May 2004
Volume 45, Issue 13
ARVO Annual Meeting Abstract  |   May 2004
Are Silicone Intraocular Lenses Contraindicated in Diabetic Eyes?
Author Affiliations & Notes
  • J. Singh
    Ophthalmology, Central Middlesex Hospital, London, United Kingdom
  • T. Fallon
    Ophthalmology, Central Middlesex Hospital, London, United Kingdom
  • G.C. Vafidis
    Ophthalmology, Central Middlesex Hospital, London, United Kingdom
  • Footnotes
    Commercial Relationships  J. Singh, None; T. Fallon, None; G.C. Vafidis, None.
  • Footnotes
    Support  None
Investigative Ophthalmology & Visual Science May 2004, Vol.45, 332. doi:
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      J. Singh, T. Fallon, G.C. Vafidis; Are Silicone Intraocular Lenses Contraindicated in Diabetic Eyes? . Invest. Ophthalmol. Vis. Sci. 2004;45(13):332.

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      © ARVO (1962-2015); The Authors (2016-present)

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Abstract: : Purpose:Many factors guide the choice of intraocular lens (IOL) style and material in cataract surgery. Our aim was to determine whether silicone oil: silicone IOL interactions had occurred in our patients and whether the risk could be considered to contraindicate the use of these lenses in diabetic patients. Methods:We reviewed the case records of all diabetic patients undergoing vitrectomy over a 10 year period in an urban eye unit monitoring 1500 diabetic patients annually. The cataract surgery rate was estimated from the operating log of the same time period. Use of silicone oil, length of time in the eye, presence of IOL and whether intact posterior capsule were noted. Results:Vitrectomy was performed in 79 eyes of 73 patients over 10 years (0.53% of all monitored diabetic patients), for vitreous haemorrhage, tractional retinal detachment and rhegmatogenous retinal detachment. The rate of cataract surgery using silicone IOLs was 5% of all diabetic eyes (150/3000 eyes per year). Silicone oil was used in 14% of all diabetic eyes undergoing vitrectomy (11/79), in treating chronic retinal detachment, or following segmentation/delamination. Three eyes with silicone oil (27%) had silicone IOLs in situ. Oil was removed after 8 months in one, and is still in situ after 12 months and 48 months in two other eyes. All eyes have clear axes. Two have an intact posterior capsule, the third eye underwent capsulotomy at 1 year. No eye has developed complications related to the oil. Conclusions:In our unit the risk of an adverse reaction from silicone oil: silicone IOL interaction appears to be small, despite a 14% rate of silicone oil use in diabetic eyes, and a rate of cataract surgery in keeping with the national average. Though there are abundant case reports of interactions in clinical practice we do not feel that the risk justifies contraindicating this IOL use in diabetic patients.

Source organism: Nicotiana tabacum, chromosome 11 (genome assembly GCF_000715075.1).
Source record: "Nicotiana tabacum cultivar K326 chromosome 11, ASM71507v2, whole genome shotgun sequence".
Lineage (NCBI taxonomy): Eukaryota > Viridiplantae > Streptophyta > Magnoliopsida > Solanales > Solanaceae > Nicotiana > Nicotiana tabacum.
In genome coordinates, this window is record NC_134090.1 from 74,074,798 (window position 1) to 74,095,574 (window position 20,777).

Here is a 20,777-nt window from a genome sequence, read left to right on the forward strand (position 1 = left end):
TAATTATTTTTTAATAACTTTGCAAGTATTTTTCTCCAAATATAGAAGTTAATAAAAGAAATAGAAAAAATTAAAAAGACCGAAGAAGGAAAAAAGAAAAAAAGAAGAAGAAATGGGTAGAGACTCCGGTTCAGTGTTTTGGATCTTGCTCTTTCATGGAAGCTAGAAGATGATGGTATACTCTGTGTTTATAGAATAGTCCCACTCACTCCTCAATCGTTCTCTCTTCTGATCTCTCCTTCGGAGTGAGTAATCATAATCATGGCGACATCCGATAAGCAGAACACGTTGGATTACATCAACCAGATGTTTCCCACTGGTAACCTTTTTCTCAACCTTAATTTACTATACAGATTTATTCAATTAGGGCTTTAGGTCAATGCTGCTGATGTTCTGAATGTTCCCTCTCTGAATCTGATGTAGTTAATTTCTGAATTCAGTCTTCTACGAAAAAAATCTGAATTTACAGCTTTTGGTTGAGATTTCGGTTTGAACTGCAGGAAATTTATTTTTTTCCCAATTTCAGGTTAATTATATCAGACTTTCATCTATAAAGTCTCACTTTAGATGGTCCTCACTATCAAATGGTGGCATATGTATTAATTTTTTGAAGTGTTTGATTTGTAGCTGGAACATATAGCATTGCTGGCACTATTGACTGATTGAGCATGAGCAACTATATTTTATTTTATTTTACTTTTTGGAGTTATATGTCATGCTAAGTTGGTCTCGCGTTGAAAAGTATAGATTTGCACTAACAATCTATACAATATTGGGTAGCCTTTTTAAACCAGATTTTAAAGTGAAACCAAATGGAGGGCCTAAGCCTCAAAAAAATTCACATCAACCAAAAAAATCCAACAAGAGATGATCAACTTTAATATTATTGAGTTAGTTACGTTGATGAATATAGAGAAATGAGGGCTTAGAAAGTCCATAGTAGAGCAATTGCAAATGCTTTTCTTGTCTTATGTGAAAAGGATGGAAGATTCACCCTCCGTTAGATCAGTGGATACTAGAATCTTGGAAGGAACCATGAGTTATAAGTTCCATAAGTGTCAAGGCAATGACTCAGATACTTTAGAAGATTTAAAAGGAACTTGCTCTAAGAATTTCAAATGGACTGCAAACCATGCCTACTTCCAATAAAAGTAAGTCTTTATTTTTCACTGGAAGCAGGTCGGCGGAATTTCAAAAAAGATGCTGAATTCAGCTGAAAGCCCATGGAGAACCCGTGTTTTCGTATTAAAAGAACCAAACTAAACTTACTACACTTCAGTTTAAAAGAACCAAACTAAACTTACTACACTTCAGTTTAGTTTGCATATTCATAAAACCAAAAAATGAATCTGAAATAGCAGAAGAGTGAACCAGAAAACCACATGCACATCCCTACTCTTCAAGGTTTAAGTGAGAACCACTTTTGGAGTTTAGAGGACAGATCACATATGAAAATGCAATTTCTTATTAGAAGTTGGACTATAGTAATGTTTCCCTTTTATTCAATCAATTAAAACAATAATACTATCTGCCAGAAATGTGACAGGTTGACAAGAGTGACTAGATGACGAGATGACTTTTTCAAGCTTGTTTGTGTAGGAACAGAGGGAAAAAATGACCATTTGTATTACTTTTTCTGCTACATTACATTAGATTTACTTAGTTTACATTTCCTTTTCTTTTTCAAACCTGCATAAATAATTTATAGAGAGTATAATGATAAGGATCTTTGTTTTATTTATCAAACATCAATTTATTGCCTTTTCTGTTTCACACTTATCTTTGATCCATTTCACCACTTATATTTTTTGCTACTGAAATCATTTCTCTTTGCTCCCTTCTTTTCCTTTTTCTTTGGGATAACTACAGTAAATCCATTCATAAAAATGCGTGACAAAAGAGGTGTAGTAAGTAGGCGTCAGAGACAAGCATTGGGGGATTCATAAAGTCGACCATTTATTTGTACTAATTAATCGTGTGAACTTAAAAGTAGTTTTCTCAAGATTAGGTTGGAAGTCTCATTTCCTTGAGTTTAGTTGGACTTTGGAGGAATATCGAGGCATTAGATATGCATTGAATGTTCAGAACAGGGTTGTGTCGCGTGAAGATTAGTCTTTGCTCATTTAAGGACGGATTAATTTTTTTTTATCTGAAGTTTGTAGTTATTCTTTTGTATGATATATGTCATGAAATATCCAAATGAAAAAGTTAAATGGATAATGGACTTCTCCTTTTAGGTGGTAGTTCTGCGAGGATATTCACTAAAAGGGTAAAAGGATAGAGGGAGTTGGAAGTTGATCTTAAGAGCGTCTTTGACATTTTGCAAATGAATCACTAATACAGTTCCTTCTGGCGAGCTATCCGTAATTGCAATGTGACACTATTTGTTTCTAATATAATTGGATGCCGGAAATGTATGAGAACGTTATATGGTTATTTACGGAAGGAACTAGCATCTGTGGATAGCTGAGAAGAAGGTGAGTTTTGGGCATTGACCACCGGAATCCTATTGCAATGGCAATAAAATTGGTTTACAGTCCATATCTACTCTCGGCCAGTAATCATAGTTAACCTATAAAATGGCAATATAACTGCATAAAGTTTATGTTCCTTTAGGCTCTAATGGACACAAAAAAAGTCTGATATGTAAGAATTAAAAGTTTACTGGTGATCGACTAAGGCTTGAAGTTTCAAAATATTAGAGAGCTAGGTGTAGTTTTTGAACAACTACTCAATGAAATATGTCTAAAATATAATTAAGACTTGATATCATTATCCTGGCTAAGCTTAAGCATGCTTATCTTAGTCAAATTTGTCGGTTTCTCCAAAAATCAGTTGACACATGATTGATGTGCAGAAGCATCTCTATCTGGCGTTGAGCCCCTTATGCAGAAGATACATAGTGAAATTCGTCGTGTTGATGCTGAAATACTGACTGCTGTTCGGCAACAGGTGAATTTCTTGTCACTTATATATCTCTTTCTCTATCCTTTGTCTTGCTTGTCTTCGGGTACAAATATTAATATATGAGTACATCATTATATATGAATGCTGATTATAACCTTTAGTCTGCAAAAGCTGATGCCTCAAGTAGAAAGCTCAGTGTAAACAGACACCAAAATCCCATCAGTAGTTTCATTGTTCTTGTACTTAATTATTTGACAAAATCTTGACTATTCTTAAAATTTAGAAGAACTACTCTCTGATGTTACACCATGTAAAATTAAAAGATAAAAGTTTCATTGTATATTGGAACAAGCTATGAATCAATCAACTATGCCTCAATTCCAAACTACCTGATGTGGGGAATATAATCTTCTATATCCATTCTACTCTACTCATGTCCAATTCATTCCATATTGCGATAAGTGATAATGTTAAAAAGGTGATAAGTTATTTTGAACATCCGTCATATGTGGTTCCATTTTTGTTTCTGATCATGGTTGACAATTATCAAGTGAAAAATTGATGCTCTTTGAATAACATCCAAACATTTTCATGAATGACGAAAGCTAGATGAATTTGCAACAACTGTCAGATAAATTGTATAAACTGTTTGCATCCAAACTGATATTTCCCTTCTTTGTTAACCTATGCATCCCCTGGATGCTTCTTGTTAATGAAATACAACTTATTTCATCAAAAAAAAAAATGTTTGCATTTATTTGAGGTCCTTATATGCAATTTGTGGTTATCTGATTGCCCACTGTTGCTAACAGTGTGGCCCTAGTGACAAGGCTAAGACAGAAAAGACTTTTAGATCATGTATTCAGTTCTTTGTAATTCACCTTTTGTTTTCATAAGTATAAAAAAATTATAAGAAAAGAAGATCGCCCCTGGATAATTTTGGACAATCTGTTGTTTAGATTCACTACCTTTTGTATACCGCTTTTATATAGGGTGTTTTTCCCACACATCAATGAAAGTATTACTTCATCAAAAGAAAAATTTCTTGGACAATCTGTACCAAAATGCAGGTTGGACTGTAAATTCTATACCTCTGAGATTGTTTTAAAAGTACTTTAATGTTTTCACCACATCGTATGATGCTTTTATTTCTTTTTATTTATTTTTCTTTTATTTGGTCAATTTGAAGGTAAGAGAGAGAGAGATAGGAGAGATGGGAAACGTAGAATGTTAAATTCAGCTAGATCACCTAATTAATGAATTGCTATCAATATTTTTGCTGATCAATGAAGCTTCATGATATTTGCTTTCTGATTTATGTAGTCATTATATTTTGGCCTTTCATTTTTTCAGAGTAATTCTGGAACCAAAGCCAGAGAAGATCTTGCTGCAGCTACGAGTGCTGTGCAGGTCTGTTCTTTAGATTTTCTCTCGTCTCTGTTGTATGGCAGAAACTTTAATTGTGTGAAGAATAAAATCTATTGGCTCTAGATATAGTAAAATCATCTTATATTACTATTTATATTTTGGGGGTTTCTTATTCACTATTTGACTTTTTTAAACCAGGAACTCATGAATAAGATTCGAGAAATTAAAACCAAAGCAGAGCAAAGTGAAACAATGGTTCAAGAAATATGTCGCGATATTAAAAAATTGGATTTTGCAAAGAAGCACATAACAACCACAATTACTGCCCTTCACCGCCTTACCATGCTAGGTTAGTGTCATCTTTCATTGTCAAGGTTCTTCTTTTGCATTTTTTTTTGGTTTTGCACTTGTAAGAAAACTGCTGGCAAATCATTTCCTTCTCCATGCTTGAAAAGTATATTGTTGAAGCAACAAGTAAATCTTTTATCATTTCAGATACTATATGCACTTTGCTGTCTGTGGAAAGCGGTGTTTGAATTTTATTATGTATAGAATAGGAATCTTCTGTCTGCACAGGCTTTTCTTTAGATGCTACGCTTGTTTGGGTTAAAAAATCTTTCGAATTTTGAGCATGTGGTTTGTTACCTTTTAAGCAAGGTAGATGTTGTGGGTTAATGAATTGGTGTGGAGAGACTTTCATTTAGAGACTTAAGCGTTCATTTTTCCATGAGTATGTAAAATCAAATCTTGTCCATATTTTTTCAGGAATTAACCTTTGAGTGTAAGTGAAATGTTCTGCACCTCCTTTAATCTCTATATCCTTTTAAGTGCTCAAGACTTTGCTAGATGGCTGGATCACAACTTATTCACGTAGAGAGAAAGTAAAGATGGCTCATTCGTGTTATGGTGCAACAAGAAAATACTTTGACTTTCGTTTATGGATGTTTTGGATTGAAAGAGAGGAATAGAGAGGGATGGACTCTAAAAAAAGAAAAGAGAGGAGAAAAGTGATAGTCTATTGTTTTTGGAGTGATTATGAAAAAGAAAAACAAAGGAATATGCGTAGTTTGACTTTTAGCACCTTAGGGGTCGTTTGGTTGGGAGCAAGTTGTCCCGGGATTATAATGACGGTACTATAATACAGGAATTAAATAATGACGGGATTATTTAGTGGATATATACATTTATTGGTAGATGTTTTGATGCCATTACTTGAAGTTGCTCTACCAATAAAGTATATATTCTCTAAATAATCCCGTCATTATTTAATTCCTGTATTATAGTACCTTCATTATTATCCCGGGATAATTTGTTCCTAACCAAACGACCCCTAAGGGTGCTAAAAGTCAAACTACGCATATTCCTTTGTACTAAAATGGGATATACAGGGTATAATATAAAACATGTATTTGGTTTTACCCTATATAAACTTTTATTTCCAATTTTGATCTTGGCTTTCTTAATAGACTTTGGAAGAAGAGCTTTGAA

Keywords: diabetes • cataract • vitreoretinal surgery 

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